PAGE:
Abraham Lincoln’s Little-Known Important Legacy

By David A. Carrino, Roundtable Historian
The Cleveland Civil War Roundtable
Copyright © 2018-2019, All Rights Reserved

Editor’s note: This article was the history brief for the April 2019 meeting of the Cleveland Civil War Roundtable.

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One stereotypical expression that is associated with a life-threatening experience is to say that his life flashed before his eyes. I cannot say for sure if that actually happens, but something similar that often happens after a person dies is that other people reflect on the dead person’s life and legacies. April is the month in which Abraham Lincoln died, so it is appropriate during the month of April to look at Lincoln’s legacies. Among Lincoln’s legacies are two that are very well known and rank among the greatest legacies in U.S. history: preserving the Union and ending slavery. It is difficult if not impossible to choose which of these legacies is more significant, so perhaps it is best to just quote the Black Knight from the movie Monty Python and the Holy Grail and simply say, “Alright, we’ll call it a draw.” But Abraham Lincoln has a little-known legacy that has had and continues to have an essential role in our country. While this legacy is by no means as significant as Lincoln’s two great legacies, this legacy is something for which Lincoln really should be more widely remembered. This underappreciated legacy has nothing to do with civil rights, the Constitution, or great oratory. This underappreciated legacy involves science.

Henry Wilson

On March 3, 1863, exactly four months before the day on which George Pickett led a futile attack on the Union position at Gettysburg, the Senate began discussion of a bill, then that bill was passed by the Senate, then it was passed by the House of Representatives, and then it was signed into law by President Abraham Lincoln, all in the span of several hours. This is the kind of legislative swiftness that the U.S. government characteristically avoids. The legislation that Lincoln signed into law that day created the National Academy of Sciences. Senator Henry Wilson, who later served as vice president under Ulysses Grant, introduced the bill and indicated that the objective of the National Academy of Sciences was to “whenever called upon by any department of the Government, investigate, examine, experiment, and report upon any subject of science or art.” The mission of the National Academy of Sciences, as indicated on its website, remains the same today, although the wording is somewhat different and reads that the Academy “is charged with providing independent, objective advice to the nation on matters related to science and technology” and that the goal of providing this advice is to “inform public policy decisions.”

Abraham Lincoln’s interest in creating the National Academy of Sciences came from his realization that science and technology were playing a significant role in the Civil War and his understanding that a thorough grasp of science would contribute to victory. The Academy was modeled after similar groups in Europe and originally consisted of 50 distinguished scientists, who served as a readily available source of scientific insight whenever the government asked for advice on some problem related to science and technology. Since the time of its creation, the Academy has grown to become an organization of over 2,000 scientists, which gives the Academy a wide range of scientific knowledge. The Academy acts as something of a standing army of scientific expertise that can be rapidly mobilized to study and give advice on a science-related issue whenever the government asks for it. The Academy is non-profit and non-governmental, and its members receive no compensation for the work that they do for the Academy. One of the first problems to be addressed by the Academy was the operation of compasses on ironclad warships, because the iron of the ships interfered with the functioning of the compasses. After a few different possibilities were tested, the solution that was implemented in response to the Academy’s recommendation was based on studies performed by British astronomer George Biddell Airy, who carried out multiple detailed investigations of the operation of compasses on iron ships. With Airy’s results as a guide, members of the Academy supervised the positioning of bar magnets in suitable locations around the compass to counteract the local attraction due to the iron of the ironclad vessels.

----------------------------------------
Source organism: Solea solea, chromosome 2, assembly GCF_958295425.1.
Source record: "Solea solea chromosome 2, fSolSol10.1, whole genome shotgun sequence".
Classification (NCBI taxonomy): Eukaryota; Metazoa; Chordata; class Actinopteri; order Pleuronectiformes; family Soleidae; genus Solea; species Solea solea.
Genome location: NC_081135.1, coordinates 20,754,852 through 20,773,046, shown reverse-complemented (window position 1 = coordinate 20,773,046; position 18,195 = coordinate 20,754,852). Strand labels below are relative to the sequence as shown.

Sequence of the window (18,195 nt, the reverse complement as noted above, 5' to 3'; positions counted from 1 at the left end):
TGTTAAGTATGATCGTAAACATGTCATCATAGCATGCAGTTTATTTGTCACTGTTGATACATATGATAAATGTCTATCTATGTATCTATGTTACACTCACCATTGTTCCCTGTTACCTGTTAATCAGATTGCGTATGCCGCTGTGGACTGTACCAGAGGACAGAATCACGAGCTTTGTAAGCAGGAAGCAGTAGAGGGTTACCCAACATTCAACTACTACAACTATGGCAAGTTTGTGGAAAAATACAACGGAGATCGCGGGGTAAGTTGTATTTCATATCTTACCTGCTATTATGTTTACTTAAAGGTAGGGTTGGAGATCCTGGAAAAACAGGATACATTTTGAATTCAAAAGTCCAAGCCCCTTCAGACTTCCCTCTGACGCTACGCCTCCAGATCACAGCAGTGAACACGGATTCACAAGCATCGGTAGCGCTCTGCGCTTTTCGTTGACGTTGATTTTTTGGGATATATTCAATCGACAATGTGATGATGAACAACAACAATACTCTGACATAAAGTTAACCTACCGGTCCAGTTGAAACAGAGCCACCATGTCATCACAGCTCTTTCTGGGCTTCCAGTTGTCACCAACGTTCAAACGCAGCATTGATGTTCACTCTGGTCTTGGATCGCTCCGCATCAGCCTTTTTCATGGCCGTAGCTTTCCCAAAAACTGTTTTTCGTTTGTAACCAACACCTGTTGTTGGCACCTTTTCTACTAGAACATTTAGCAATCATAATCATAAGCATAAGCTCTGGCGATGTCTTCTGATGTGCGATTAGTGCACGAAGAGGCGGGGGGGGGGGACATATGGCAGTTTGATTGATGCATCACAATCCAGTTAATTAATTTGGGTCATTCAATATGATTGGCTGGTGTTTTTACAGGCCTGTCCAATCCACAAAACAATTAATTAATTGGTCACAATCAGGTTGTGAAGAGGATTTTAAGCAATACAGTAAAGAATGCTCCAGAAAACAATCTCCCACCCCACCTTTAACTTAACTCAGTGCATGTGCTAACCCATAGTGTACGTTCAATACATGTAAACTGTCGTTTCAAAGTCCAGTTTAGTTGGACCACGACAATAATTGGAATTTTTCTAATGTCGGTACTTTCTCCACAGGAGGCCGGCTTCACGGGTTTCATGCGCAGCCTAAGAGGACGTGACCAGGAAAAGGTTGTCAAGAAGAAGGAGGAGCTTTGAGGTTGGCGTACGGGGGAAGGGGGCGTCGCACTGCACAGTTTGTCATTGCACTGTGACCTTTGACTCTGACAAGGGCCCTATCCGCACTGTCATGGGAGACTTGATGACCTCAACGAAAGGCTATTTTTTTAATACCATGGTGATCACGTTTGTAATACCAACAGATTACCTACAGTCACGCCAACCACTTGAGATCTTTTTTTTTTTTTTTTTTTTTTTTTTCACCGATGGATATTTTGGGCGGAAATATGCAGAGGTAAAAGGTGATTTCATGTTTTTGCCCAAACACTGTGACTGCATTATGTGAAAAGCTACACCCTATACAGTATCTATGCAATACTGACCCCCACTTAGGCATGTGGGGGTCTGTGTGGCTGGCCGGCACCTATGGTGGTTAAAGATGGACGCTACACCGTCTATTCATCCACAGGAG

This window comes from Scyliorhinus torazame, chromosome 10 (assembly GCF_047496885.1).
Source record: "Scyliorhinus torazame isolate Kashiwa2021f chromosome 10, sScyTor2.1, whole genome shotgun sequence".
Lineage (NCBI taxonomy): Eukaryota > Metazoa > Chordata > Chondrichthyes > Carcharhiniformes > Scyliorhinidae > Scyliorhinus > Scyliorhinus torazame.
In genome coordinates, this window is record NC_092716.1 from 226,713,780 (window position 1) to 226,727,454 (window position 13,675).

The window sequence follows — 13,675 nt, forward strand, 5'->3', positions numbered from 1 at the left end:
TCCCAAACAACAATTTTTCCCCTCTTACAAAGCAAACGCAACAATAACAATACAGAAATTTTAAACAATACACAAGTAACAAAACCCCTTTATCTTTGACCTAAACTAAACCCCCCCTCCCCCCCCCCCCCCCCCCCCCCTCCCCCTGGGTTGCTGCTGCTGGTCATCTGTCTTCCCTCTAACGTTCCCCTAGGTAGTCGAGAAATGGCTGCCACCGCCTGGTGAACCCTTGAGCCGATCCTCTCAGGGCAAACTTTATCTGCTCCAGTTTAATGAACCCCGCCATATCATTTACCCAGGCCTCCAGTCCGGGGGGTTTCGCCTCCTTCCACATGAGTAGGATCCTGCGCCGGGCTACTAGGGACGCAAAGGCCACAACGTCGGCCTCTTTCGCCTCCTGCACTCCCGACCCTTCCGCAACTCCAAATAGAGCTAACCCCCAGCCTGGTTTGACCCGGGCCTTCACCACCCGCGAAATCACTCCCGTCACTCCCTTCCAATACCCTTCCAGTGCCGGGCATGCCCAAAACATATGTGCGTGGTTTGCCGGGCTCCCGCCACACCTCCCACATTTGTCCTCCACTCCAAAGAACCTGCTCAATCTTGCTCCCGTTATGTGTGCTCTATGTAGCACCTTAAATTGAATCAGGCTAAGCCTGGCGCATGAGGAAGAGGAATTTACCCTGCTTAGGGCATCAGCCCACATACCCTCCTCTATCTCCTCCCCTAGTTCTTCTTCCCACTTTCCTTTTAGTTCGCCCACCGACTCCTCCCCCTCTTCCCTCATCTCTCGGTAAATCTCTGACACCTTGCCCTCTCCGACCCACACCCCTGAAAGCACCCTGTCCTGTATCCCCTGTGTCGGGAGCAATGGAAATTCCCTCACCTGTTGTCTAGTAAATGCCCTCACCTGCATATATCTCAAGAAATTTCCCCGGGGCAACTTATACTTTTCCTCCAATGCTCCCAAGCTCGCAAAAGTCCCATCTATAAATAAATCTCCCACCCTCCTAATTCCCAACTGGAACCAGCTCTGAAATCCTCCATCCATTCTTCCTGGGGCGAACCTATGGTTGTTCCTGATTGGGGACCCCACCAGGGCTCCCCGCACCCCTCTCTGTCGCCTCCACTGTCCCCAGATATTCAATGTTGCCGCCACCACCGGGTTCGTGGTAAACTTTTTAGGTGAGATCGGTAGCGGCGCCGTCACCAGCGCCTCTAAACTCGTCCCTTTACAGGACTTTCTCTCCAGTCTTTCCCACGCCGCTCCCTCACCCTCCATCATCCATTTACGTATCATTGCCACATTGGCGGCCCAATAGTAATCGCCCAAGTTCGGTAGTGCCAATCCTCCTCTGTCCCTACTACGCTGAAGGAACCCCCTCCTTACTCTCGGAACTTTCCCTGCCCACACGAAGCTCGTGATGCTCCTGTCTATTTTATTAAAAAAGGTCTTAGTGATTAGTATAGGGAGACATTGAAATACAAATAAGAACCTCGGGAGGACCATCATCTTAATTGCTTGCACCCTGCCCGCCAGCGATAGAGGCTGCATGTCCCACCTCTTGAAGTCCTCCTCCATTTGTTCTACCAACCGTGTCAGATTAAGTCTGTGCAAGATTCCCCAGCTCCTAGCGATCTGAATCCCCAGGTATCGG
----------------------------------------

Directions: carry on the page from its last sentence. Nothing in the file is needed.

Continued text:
Over the years, the Academy has advised the U.S. government on matters such as chemical and biological weapons, space exploration, the effects of atomic radiation on humans, computing and information, science education, and climate change. As an example of a policy that grew out of a National Academy of Sciences recommendation, the Academy proposed in 1986 that cigarette smoking be banned on airlines. In 1916, during World War I, President Woodrow Wilson requested that the Academy establish a group of specialists to advise the government. This led to the creation of the National Research Council, which has remained in existence as the operational arm of the Academy. In 1964 and 1970, respectively, the National Academy of Engineering and the National Academy of Medicine were established as companion organizations to the National Academy of Sciences in order to provide separate, independent advisory organizations in the areas of engineering and medicine. The three organizations (the National Academy of Sciences, the National Academy of Engineering, and the National Academy of Medicine) co-exist as the National Academies of Sciences, Engineering, and Medicine and continue to play an advisory role for the U.S. government in policy decisions involving science, technology, and medicine.

Joseph Henry
Alexander Dallas Bache